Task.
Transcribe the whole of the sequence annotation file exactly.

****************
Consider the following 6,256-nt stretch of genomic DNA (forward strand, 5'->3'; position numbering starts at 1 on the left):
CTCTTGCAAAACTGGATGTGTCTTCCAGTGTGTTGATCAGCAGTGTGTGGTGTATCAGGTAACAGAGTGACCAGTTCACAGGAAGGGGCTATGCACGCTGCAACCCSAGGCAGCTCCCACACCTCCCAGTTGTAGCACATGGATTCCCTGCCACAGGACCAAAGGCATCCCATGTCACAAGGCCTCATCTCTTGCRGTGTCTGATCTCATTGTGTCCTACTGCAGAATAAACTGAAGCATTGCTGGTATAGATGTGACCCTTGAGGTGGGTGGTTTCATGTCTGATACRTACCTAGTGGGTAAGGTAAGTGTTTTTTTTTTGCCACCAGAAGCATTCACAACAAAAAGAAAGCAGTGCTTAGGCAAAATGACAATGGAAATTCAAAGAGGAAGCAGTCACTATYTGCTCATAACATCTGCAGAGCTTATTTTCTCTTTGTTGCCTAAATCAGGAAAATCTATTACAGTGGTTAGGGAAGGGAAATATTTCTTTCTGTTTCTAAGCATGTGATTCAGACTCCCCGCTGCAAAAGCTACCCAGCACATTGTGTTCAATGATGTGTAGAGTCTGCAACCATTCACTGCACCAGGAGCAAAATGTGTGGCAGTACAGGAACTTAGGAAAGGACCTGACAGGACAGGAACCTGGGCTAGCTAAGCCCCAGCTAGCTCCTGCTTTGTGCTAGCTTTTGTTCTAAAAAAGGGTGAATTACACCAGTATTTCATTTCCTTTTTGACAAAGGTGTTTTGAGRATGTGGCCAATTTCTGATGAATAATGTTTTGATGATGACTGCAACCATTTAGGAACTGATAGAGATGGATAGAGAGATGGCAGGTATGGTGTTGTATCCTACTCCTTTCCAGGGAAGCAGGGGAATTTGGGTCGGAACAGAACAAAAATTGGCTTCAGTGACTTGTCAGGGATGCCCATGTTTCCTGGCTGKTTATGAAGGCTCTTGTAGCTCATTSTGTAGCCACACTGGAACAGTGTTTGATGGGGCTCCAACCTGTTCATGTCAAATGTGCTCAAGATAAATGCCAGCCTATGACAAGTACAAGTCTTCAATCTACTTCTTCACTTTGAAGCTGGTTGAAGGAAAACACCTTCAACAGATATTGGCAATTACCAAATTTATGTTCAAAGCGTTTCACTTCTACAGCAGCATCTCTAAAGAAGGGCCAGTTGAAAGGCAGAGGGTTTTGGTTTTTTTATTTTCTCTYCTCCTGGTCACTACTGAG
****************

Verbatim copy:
Consider the following 6,256-nt stretch of genomic DNA (forward strand, 5'->3'; position numbering starts at 1 on the left):
CTCTTGCAAAACTGGATGTGTCTTCCAGTGTGTTGATCAGCAGTGTGTGGTGTATCAGGTAACAGAGTGACCAGTTCACAGGAAGGGGCTATGCACGCTGCAACCCSAGGCAGCTCCCACACCTCCCAGTTGTAGCACATGGATTCCCTGCCACAGGACCAAAGGCATCCCATGTCACAAGGCCTCATCTCTTGCRGTGTCTGATCTCATTGTGTCCTACTGCAGAATAAACTGAAGCATTGCTGGTATAGATGTGACCCTTGAGGTGGGTGGTTTCATGTCTGATACRTACCTAGTGGGTAAGGTAAGTGTTTTTTTTTTGCCACCAGAAGCATTCACAACAAAAAGAAAGCAGTGCTTAGGCAAAATGACAATGGAAATTCAAAGAGGAAGCAGTCACTATYTGCTCATAACATCTGCAGAGCTTATTTTCTCTTTGTTGCCTAAATCAGGAAAATCTATTACAGTGGTTAGGGAAGGGAAATATTTCTTTCTGTTTCTAAGCATGTGATTCAGACTCCCCGCTGCAAAAGCTACCCAGCACATTGTGTTCAATGATGTGTAGAGTCTGCAACCATTCACTGCACCAGGAGCAAAATGTGTGGCAGTACAGGAACTTAGGAAAGGACCTGACAGGACAGGAACCTGGGCTAGCTAAGCCCCAGCTAGCTCCTGCTTTGTGCTAGCTTTTGTTCTAAAAAAGGGTGAATTACACCAGTATTTCATTTCCTTTTTGACAAAGGTGTTTTGAGRATGTGGCCAATTTCTGATGAATAATGTTTTGATGATGACTGCAACCATTTAGGAACTGATAGAGATGGATAGAGAGATGGCAGGTATGGTGTTGTATCCTACTCCTTTCCAGGGAAGCAGGGGAATTTGGGTCGGAACAGAACAAAAATTGGCTTCAGTGACTTGTCAGGGATGCCCATGTTTCCTGGCTGKTTATGAAGGCTCTTGTAGCTCATTSTGTAGCCACACTGGAACAGTGTTTGATGGGGCTCCAACCTGTTCATGTCAAATGTGCTCAAGATAAATGCCAGCCTATGACAAGTACAAGTCTTCAATCTACTTCTTCACTTTGAAGCTGGTTGAAGGAAAACACCTTCAACAGATATTGGCAATTACCAAATTTATGTTCAAAGCGTTTCACTTCTACAGCAGCATCTCTAAAGAAGGGCCAGTTGAAAGGCAGAGGGTTTTGGTTTTTTTATTTTCTCTYCTCCTGGTCACTACTGAG